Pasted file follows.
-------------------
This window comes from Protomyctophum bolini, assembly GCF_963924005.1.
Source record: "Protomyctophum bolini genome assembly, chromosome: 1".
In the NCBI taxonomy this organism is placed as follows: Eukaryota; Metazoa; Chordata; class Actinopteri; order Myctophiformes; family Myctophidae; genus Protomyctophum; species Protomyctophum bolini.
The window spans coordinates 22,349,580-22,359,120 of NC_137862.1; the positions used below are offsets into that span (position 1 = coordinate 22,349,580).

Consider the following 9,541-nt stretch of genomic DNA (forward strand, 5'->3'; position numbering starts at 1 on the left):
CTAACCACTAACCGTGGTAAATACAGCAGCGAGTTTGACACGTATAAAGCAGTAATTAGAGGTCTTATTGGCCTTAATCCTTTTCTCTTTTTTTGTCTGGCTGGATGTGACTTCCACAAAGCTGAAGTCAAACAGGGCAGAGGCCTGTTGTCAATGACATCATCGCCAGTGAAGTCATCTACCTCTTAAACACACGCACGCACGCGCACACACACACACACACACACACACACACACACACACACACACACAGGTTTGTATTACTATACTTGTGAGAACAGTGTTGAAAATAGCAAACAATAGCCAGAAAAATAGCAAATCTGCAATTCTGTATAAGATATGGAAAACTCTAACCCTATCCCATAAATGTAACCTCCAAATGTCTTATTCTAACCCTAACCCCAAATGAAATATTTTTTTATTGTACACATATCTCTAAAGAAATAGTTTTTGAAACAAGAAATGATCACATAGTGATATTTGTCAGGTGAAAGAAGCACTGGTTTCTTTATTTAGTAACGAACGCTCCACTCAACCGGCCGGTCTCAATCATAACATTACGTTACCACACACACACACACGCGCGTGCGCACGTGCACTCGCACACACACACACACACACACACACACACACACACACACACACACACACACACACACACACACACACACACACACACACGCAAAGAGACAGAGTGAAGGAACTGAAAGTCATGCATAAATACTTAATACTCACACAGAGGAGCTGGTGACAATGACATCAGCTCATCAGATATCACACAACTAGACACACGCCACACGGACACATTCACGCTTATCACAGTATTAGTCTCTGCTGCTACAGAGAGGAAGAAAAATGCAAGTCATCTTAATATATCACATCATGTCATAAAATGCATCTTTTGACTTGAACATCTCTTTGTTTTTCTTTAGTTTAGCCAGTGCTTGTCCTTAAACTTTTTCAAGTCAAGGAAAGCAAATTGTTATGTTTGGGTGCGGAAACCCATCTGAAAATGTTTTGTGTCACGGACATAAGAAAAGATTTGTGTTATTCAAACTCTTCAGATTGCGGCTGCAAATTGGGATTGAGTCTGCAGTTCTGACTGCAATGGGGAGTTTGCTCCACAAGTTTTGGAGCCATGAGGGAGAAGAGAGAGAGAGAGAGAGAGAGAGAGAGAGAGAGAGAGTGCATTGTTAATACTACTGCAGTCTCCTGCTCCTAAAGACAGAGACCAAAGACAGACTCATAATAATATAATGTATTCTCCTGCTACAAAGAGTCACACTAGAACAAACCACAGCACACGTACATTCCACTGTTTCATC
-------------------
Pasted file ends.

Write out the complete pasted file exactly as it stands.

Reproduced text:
This window comes from Protomyctophum bolini, assembly GCF_963924005.1.
Source record: "Protomyctophum bolini genome assembly, chromosome: 1".
In the NCBI taxonomy this organism is placed as follows: Eukaryota; Metazoa; Chordata; class Actinopteri; order Myctophiformes; family Myctophidae; genus Protomyctophum; species Protomyctophum bolini.
The window spans coordinates 22,349,580-22,359,120 of NC_137862.1; the positions used below are offsets into that span (position 1 = coordinate 22,349,580).

Consider the following 9,541-nt stretch of genomic DNA (forward strand, 5'->3'; position numbering starts at 1 on the left):
CTAACCACTAACCGTGGTAAATACAGCAGCGAGTTTGACACGTATAAAGCAGTAATTAGAGGTCTTATTGGCCTTAATCCTTTTCTCTTTTTTTGTCTGGCTGGATGTGACTTCCACAAAGCTGAAGTCAAACAGGGCAGAGGCCTGTTGTCAATGACATCATCGCCAGTGAAGTCATCTACCTCTTAAACACACGCACGCACGCGCACACACACACACACACACACACACACACACACACACACACACACAGGTTTGTATTACTATACTTGTGAGAACAGTGTTGAAAATAGCAAACAATAGCCAGAAAAATAGCAAATCTGCAATTCTGTATAAGATATGGAAAACTCTAACCCTATCCCATAAATGTAACCTCCAAATGTCTTATTCTAACCCTAACCCCAAATGAAATATTTTTTTATTGTACACATATCTCTAAAGAAATAGTTTTTGAAACAAGAAATGATCACATAGTGATATTTGTCAGGTGAAAGAAGCACTGGTTTCTTTATTTAGTAACGAACGCTCCACTCAACCGGCCGGTCTCAATCATAACATTACGTTACCACACACACACACACGCGCGTGCGCACGTGCACTCGCACACACACACACACACACACACACACACACACACACACACACACACACACACACACACACACACACACACACACACACGCAAAGAGACAGAGTGAAGGAACTGAAAGTCATGCATAAATACTTAATACTCACACAGAGGAGCTGGTGACAATGACATCAGCTCATCAGATATCACACAACTAGACACACGCCACACGGACACATTCACGCTTATCACAGTATTAGTCTCTGCTGCTACAGAGAGGAAGAAAAATGCAAGTCATCTTAATATATCACATCATGTCATAAAATGCATCTTTTGACTTGAACATCTCTTTGTTTTTCTTTAGTTTAGCCAGTGCTTGTCCTTAAACTTTTTCAAGTCAAGGAAAGCAAATTGTTATGTTTGGGTGCGGAAACCCATCTGAAAATGTTTTGTGTCACGGACATAAGAAAAGATTTGTGTTATTCAAACTCTTCAGATTGCGGCTGCAAATTGGGATTGAGTCTGCAGTTCTGACTGCAATGGGGAGTTTGCTCCACAAGTTTTGGAGCCATGAGGGAGAAGAGAGAGAGAGAGAGAGAGAGAGAGAGAGAGAGAGAGTGCATTGTTAATACTACTGCAGTCTCCTGCTCCTAAAGACAGAGACCAAAGACAGACTCATAATAATATAATGTATTCTCCTGCTACAAAGAGTCACACTAGAACAAACCACAGCACACGTACATTCCACTGTTTCATC